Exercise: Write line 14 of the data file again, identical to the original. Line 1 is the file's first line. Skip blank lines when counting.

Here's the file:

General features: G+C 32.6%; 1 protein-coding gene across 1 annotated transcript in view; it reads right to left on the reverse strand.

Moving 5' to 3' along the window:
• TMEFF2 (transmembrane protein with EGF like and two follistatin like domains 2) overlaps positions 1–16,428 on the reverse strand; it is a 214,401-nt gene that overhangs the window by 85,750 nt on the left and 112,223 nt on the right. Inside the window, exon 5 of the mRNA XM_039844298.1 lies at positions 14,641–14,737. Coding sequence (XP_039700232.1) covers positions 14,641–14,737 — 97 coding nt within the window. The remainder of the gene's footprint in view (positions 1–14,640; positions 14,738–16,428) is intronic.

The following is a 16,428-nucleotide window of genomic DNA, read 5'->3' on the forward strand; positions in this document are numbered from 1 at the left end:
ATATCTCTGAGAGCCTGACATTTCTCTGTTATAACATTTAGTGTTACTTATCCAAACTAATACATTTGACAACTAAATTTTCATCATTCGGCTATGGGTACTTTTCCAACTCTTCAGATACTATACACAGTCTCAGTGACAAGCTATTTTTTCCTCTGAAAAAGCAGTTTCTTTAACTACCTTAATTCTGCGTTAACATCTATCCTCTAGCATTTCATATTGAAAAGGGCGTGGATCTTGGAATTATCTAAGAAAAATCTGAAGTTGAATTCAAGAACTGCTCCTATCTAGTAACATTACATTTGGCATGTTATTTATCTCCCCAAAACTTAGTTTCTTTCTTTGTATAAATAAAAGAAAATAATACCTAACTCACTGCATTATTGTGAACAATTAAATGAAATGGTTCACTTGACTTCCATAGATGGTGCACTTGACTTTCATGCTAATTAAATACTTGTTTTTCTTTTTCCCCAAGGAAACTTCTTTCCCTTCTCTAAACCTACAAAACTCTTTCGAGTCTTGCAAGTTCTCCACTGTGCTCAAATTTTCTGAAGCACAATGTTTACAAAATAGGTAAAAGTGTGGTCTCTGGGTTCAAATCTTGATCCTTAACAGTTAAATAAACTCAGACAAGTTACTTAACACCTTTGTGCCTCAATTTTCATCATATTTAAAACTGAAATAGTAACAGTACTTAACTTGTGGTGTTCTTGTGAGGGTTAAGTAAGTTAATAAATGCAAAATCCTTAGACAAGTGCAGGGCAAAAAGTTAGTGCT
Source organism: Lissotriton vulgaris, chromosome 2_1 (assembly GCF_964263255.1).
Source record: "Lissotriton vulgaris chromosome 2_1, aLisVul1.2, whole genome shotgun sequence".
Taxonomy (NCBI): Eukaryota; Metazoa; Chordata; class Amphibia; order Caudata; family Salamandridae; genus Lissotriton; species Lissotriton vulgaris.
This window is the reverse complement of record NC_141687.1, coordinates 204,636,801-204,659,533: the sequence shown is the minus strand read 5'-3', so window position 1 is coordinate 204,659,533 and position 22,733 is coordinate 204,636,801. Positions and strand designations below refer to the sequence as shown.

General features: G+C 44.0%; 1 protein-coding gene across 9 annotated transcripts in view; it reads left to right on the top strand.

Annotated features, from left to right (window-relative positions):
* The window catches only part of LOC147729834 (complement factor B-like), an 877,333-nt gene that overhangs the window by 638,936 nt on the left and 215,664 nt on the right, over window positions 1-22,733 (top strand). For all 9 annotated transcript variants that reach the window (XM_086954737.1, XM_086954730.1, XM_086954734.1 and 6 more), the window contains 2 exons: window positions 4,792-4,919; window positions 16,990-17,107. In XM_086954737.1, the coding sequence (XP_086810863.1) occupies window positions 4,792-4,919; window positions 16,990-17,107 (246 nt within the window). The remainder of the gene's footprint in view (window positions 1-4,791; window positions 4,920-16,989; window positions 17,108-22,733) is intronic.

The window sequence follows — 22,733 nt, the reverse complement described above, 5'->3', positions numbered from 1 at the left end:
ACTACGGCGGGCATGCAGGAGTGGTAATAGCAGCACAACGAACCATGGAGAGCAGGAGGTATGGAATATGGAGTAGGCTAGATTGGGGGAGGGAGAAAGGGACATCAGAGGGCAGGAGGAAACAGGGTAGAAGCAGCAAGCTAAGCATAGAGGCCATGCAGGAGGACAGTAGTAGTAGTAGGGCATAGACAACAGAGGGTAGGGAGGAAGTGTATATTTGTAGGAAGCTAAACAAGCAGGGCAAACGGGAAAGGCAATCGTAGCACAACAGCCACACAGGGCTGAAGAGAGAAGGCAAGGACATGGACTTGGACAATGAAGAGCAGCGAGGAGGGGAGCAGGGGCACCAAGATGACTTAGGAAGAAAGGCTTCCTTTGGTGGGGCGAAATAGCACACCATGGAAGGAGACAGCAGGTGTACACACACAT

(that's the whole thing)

ACTACGGCGGGCATGCAGGAGTGGTAATAGCAGCACAACGAACCATGGAGAGCAGGAGGTATGGAATATGGAGTAGGCTAGATTGGGGGAGGGAGAAAGGGACATCAGAGGGCAGGAGGAAACAGGGTAGAAGCAGCAAGCTAAGCATAGAGGCCATGCAGGAGGACAGTAGTAGTAGTAGGGCATAGACAACAGAGGGTAGGGAGGAAGTGTATATTTGTAGGAAGCTAAACAAGCAGGGCAAACGGGAAAGGCAATCGTAGCACAACAGCCACACAGGGCTGAAGAGAGAAGGCAAGGACATGGACTTGGACAATGAAGAGCAGCGAGGAGGGGAGCAGGGGCACCAAGATGACTTAGGAAGAAAGGCTTCCTTTGGTGGGGCGAAATAGCACACCATGGAAGGAGACAGCAGGTGTACACACACAT